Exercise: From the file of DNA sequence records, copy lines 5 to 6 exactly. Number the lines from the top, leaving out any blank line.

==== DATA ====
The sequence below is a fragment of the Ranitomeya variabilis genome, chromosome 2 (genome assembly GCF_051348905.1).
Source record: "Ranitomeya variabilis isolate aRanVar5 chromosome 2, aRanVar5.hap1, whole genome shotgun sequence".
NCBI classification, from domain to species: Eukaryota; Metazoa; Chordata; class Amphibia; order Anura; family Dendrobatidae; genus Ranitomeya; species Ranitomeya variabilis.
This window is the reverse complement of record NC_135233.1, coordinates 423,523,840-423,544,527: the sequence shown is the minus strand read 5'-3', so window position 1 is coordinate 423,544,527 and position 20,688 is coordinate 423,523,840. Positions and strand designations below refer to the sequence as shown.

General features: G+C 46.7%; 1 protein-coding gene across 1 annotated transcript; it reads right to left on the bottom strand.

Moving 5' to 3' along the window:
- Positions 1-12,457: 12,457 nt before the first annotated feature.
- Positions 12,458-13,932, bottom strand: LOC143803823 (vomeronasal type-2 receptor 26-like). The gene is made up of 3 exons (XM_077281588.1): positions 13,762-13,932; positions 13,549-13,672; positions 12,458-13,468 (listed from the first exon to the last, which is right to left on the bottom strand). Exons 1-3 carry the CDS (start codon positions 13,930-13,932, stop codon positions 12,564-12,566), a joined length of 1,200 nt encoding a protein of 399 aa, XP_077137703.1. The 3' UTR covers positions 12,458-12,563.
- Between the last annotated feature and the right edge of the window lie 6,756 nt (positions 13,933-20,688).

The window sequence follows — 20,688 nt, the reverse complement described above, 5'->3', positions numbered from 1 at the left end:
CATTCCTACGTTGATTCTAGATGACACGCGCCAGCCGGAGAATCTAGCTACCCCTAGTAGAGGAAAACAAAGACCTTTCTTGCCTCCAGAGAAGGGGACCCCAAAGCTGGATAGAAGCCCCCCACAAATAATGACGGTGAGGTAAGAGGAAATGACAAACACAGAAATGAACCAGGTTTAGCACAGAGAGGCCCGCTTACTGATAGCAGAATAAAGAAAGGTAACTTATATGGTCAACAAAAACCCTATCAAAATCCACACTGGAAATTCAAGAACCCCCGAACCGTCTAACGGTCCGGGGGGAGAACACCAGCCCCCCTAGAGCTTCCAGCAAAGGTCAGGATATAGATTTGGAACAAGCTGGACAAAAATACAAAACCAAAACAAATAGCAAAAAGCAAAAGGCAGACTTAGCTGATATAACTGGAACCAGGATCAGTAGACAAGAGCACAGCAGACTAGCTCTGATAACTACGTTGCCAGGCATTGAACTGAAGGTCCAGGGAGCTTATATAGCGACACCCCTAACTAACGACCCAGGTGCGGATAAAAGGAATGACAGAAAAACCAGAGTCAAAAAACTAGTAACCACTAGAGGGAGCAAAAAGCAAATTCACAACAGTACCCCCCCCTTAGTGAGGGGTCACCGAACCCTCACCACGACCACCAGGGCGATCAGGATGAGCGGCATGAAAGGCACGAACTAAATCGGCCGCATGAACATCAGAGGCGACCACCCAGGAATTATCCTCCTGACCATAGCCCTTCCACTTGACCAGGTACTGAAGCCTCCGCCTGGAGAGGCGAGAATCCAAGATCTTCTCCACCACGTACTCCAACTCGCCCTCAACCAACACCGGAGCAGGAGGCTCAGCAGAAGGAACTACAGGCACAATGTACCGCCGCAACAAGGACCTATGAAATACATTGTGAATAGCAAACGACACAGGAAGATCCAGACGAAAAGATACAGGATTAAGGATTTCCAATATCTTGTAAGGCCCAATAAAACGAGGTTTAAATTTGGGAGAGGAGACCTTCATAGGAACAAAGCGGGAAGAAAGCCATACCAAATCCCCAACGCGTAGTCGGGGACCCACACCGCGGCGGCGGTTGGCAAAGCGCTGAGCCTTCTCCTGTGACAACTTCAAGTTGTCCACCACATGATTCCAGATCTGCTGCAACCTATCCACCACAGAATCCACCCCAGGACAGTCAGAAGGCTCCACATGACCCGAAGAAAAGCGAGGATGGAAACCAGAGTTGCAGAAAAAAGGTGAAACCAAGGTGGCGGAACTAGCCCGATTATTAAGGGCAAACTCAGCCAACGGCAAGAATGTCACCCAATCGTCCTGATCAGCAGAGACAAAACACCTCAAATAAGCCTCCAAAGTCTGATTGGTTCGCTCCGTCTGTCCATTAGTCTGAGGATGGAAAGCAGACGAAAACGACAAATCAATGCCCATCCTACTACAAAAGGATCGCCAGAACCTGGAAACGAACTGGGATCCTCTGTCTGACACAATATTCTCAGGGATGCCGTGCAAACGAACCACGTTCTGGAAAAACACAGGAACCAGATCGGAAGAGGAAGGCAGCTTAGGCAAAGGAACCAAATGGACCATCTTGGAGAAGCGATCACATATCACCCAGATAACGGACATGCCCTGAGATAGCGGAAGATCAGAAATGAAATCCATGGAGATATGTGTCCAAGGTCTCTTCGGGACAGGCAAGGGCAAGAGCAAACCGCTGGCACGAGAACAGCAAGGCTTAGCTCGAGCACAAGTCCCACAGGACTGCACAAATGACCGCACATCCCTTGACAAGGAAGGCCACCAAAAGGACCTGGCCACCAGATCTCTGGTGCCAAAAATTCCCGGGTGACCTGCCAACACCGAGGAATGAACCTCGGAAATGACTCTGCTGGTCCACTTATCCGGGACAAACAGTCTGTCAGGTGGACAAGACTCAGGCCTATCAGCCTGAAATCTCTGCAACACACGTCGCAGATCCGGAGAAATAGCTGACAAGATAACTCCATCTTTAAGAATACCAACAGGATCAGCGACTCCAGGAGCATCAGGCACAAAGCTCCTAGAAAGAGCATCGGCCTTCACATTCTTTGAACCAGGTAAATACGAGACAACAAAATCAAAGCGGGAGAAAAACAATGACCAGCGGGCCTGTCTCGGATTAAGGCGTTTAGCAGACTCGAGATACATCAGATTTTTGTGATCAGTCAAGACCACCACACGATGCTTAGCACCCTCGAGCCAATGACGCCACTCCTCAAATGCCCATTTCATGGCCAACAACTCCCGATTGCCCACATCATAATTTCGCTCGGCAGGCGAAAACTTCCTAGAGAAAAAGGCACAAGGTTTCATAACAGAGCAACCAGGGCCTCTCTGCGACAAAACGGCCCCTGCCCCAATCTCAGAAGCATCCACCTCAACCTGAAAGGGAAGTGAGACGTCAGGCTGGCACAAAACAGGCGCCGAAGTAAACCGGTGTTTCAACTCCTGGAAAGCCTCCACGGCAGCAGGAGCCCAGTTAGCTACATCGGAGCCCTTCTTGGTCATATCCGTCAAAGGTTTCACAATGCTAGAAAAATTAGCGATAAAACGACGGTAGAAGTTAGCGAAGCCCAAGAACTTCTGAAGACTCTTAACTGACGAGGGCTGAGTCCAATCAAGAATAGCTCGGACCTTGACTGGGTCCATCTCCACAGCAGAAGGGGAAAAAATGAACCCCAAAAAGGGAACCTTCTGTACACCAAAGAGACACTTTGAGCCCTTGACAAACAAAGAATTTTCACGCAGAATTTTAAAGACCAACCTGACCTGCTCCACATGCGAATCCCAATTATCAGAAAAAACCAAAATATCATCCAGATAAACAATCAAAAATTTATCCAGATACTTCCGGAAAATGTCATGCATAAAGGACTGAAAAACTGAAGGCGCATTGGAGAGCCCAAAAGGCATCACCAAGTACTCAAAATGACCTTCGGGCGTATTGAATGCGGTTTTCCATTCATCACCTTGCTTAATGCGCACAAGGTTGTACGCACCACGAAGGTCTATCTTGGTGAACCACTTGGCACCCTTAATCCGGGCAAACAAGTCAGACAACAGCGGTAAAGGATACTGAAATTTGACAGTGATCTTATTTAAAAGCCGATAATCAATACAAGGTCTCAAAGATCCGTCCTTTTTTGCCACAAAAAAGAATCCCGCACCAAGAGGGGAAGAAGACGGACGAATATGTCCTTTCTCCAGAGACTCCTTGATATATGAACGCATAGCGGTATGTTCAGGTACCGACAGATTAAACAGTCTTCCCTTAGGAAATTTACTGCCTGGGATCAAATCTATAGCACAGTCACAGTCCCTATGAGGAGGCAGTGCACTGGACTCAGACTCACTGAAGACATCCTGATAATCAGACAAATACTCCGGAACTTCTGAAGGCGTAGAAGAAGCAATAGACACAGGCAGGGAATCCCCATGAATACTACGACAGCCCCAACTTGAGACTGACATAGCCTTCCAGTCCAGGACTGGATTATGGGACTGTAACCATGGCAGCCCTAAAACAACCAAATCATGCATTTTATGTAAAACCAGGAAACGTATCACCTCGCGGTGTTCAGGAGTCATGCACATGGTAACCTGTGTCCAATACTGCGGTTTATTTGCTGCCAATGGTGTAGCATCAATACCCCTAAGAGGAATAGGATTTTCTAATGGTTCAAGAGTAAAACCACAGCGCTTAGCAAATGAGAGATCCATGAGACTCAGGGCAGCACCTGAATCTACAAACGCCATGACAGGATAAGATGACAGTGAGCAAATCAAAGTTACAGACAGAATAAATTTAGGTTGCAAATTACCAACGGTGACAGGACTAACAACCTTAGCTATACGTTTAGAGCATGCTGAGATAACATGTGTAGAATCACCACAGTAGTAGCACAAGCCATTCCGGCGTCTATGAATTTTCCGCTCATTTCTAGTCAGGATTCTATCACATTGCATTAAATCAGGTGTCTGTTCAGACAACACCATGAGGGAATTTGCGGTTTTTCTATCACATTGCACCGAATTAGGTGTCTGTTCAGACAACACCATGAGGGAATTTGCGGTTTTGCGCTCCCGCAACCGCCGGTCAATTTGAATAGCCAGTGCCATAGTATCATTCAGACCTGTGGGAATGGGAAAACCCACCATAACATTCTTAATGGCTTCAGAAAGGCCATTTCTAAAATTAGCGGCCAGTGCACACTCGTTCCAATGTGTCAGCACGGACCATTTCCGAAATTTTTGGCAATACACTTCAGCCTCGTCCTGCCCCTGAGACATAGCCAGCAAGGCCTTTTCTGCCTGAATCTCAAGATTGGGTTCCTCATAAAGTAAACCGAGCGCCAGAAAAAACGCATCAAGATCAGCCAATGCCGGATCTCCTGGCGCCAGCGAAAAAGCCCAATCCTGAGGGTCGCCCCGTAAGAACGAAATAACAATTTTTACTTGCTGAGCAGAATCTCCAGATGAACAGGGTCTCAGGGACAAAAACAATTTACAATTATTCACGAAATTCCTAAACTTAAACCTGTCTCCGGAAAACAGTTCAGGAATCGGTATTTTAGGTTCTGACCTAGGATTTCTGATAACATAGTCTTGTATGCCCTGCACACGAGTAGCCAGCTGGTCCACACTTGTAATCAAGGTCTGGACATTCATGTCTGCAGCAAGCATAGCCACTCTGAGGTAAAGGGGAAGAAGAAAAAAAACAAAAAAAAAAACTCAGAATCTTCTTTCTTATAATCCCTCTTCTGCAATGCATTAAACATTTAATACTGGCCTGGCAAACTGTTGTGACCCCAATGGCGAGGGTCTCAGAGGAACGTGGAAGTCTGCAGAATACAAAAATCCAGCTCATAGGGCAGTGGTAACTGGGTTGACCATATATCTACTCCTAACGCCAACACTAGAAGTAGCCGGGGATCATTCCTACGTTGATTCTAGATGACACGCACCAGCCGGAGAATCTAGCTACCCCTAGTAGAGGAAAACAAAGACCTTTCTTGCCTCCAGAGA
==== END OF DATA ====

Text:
General features: G+C 46.7%; 1 protein-coding gene across 1 annotated transcript; it reads right to left on the bottom strand.

Moving 5' to 3' along the window: